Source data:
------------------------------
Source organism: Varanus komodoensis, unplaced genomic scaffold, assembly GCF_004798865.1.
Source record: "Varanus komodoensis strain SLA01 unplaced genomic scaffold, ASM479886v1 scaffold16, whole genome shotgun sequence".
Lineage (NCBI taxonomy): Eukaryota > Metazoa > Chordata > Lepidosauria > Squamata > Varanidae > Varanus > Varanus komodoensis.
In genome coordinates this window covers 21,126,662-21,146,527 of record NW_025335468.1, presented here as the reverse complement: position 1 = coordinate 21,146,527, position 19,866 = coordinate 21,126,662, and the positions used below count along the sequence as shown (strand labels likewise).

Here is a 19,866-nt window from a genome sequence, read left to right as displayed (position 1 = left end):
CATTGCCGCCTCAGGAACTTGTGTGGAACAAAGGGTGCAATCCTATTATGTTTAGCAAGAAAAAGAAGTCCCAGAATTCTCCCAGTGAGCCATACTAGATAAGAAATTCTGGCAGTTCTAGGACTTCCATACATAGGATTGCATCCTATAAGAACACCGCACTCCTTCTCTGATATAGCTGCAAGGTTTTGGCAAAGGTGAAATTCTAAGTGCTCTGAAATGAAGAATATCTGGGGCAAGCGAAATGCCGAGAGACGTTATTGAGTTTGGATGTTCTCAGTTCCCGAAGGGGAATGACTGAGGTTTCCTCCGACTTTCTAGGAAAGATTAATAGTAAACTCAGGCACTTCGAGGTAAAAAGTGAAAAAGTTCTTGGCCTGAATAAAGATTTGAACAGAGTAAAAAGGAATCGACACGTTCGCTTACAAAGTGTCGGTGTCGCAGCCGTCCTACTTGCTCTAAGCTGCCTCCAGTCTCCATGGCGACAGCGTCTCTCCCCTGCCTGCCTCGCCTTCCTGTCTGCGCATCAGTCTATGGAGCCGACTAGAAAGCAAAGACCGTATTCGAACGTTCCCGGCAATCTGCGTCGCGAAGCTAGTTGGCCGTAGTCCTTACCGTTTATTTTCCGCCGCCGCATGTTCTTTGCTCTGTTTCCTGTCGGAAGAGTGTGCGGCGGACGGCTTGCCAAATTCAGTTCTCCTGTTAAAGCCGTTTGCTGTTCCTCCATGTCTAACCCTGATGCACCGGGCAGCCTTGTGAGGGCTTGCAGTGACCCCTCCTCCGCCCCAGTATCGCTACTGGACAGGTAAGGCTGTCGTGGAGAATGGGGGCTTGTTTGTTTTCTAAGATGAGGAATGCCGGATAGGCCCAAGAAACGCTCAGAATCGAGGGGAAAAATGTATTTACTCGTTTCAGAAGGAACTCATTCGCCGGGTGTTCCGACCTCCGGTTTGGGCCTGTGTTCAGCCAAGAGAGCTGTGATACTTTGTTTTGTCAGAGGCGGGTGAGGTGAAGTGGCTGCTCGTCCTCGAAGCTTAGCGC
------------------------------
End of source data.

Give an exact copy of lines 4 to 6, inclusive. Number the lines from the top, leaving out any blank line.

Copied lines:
In genome coordinates this window covers 21,126,662-21,146,527 of record NW_025335468.1, presented here as the reverse complement: position 1 = coordinate 21,146,527, position 19,866 = coordinate 21,126,662, and the positions used below count along the sequence as shown (strand labels likewise).

Here is a 19,866-nt window from a genome sequence, read left to right as displayed (position 1 = left end):
CATTGCCGCCTCAGGAACTTGTGTGGAACAAAGGGTGCAATCCTATTATGTTTAGCAAGAAAAAGAAGTCCCAGAATTCTCCCAGTGAGCCATACTAGATAAGAAATTCTGGCAGTTCTAGGACTTCCATACATAGGATTGCATCCTATAAGAACACCGCACTCCTTCTCTGATATAGCTGCAAGGTTTTGGCAAAGGTGAAATTCTAAGTGCTCTGAAATGAAGAATATCTGGGGCAAGCGAAATGCCGAGAGACGTTATTGAGTTTGGATGTTCTCAGTTCCCGAAGGGGAATGACTGAGGTTTCCTCCGACTTTCTAGGAAAGATTAATAGTAAACTCAGGCACTTCGAGGTAAAAAGTGAAAAAGTTCTTGGCCTGAATAAAGATTTGAACAGAGTAAAAAGGAATCGACACGTTCGCTTACAAAGTGTCGGTGTCGCAGCCGTCCTACTTGCTCTAAGCTGCCTCCAGTCTCCATGGCGACAGCGTCTCTCCCCTGCCTGCCTCGCCTTCCTGTCTGCGCATCAGTCTATGGAGCCGACTAGAAAGCAAAGACCGTATTCGAACGTTCCCGGCAATCTGCGTCGCGAAGCTAGTTGGCCGTAGTCCTTACCGTTTATTTTCCGCCGCCGCATGTTCTTTGCTCTGTTTCCTGTCGGAAGAGTGTGCGGCGGACGGCTTGCCAAATTCAGTTCTCCTGTTAAAGCCGTTTGCTGTTCCTCCATGTCTAACCCTGATGCACCGGGCAGCCTTGTGAGGGCTTGCAGTGACCCCTCCTCCGCCCCAGTATCGCTACTGGACAGGTAAGGCTGTCGTGGAGAATGGGGGCTTGTTTGTTTTCTAAGATGAGGAATGCCGGATAGGCCCAAGAAACGCTCAGAATCGAGGGGAAAAATGTATTTACTCGTTTCAGAAGGAACTCATTCGCCGGGTGTTCCGACCTCCGGTTTGGGCCTGTGTTCAGCCAAGAGAGCTGTGATACTTTGTTTTGTCAGAGGCGGGTGAGGTGAAGTGGCTGCTCGTCCTCGAAGCTTAGCGC